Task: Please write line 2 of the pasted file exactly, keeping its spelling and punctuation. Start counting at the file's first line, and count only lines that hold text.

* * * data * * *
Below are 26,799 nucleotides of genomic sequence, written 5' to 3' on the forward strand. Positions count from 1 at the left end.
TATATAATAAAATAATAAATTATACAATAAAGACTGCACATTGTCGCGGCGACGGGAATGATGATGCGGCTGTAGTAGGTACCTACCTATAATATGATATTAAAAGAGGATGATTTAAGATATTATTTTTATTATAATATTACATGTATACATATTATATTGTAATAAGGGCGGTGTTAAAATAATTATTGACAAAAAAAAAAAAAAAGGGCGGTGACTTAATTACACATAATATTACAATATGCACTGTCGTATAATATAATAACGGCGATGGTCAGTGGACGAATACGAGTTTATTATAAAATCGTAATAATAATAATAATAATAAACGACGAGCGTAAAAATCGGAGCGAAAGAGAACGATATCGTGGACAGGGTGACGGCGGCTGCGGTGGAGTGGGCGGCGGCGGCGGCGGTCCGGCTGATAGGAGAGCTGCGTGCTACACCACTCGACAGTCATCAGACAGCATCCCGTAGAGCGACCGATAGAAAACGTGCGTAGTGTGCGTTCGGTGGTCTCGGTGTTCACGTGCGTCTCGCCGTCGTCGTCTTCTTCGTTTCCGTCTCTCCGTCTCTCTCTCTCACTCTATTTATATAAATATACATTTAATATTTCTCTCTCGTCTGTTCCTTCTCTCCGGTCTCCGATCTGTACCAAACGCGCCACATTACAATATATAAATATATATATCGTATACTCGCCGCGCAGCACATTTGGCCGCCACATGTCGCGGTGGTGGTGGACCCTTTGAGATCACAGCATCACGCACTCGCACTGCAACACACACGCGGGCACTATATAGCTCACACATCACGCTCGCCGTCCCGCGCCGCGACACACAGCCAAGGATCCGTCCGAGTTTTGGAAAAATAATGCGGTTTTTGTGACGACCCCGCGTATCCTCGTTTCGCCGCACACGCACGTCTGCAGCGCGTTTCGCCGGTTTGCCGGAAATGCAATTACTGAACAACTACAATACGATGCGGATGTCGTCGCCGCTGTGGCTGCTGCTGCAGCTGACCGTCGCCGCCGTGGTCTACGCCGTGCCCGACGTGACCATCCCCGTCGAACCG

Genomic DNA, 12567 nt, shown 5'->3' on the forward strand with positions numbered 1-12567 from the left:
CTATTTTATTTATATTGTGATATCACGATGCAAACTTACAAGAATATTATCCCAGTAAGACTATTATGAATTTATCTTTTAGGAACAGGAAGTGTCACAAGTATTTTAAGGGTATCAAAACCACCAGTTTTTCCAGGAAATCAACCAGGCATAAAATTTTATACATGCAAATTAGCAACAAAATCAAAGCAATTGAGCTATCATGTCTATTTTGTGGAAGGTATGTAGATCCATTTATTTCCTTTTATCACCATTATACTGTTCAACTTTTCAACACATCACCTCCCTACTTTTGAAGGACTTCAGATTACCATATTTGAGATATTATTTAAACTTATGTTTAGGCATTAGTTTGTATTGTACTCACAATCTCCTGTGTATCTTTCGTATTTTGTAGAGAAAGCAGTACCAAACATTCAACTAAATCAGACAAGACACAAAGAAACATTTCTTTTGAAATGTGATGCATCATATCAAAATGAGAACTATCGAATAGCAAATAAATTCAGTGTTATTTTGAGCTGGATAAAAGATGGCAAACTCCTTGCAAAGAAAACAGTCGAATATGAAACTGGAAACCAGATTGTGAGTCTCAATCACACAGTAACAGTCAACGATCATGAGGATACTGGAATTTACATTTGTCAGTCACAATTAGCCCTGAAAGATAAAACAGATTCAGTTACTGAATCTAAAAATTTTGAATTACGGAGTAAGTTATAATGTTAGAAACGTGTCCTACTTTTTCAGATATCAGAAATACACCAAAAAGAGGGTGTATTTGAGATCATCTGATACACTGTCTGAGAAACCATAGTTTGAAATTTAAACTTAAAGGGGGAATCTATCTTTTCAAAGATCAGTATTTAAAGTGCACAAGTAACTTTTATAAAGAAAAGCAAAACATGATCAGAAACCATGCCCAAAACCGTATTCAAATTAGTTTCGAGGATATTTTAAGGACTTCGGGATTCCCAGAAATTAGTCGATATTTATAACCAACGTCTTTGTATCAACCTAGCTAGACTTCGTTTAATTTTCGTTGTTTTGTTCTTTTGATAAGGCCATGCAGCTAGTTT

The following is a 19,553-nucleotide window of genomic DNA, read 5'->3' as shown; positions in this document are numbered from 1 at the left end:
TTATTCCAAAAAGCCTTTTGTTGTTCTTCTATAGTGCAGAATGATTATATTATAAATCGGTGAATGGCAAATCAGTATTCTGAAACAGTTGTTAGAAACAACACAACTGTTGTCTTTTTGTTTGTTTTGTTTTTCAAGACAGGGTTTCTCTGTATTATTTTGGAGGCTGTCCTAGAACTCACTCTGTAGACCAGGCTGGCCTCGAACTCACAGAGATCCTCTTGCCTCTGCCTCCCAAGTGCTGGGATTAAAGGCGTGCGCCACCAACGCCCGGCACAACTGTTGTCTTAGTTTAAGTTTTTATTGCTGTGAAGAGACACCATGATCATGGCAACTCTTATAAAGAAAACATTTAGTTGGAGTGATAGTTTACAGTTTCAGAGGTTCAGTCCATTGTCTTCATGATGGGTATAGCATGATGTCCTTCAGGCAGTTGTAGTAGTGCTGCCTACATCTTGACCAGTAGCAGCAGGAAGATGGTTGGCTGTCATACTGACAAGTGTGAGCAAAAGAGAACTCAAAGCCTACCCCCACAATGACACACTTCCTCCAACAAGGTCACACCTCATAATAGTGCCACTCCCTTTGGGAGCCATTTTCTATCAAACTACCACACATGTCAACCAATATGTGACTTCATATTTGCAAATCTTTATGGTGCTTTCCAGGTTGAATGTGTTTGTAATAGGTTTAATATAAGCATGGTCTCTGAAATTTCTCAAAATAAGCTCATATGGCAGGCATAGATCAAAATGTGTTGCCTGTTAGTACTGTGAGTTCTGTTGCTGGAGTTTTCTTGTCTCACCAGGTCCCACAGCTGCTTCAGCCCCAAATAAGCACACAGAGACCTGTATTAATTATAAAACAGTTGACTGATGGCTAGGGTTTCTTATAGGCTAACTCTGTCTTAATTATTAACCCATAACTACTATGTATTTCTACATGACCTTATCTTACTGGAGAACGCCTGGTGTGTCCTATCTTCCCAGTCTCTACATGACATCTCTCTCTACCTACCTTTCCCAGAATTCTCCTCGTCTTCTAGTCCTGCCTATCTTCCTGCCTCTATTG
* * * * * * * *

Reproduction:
TATATAATAAAATAATAAATTATACAATAAAGACTGCACATTGTCGCGGCGACGGGAATGATGATGCGGCTGTAGTAGGTACCTACCTATAATATGATATTAAAAGAGGATGATTTAAGATATTATTTTTATTATAATATTACATGTATACATATTATATTGTAATAAGGGCGGTGTTAAAATAATTATTGACAAAAAAAAAAAAAAAGGGCGGTGACTTAATTACACATAATATTACAATATGCACTGTCGTATAATATAATAACGGCGATGGTCAGTGGACGAATACGAGTTTATTATAAAATCGTAATAATAATAATAATAATAAACGACGAGCGTAAAAATCGGAGCGAAAGAGAACGATATCGTGGACAGGGTGACGGCGGCTGCGGTGGAGTGGGCGGCGGCGGCGGCGGTCCGGCTGATAGGAGAGCTGCGTGCTACACCACTCGACAGTCATCAGACAGCATCCCGTAGAGCGACCGATAGAAAACGTGCGTAGTGTGCGTTCGGTGGTCTCGGTGTTCACGTGCGTCTCGCCGTCGTCGTCTTCTTCGTTTCCGTCTCTCCGTCTCTCTCTCTCACTCTATTTATATAAATATACATTTAATATTTCTCTCTCGTCTGTTCCTTCTCTCCGGTCTCCGATCTGTACCAAACGCGCCACATTACAATATATAAATATATATATCGTATACTCGCCGCGCAGCACATTTGGCCGCCACATGTCGCGGTGGTGGTGGACCCTTTGAGATCACAGCATCACGCACTCGCACTGCAACACACACGCGGGCACTATATAGCTCACACATCACGCTCGCCGTCCCGCGCCGCGACACACAGCCAAGGATCCGTCCGAGTTTTGGAAAAATAATGCGGTTTTTGTGACGACCCCGCGTATCCTCGTTTCGCCGCACACGCACGTCTGCAGCGCGTTTCGCCGGTTTGCCGGAAATGCAATTACTGAACAACTACAATACGATGCGGATGTCGTCGCCGCTGTGGCTGCTGCTGCAGCTGACCGTCGCCGCCGTGGTCTACGCCGTGCCCGACGTGACCATCCCCGTCGAACCG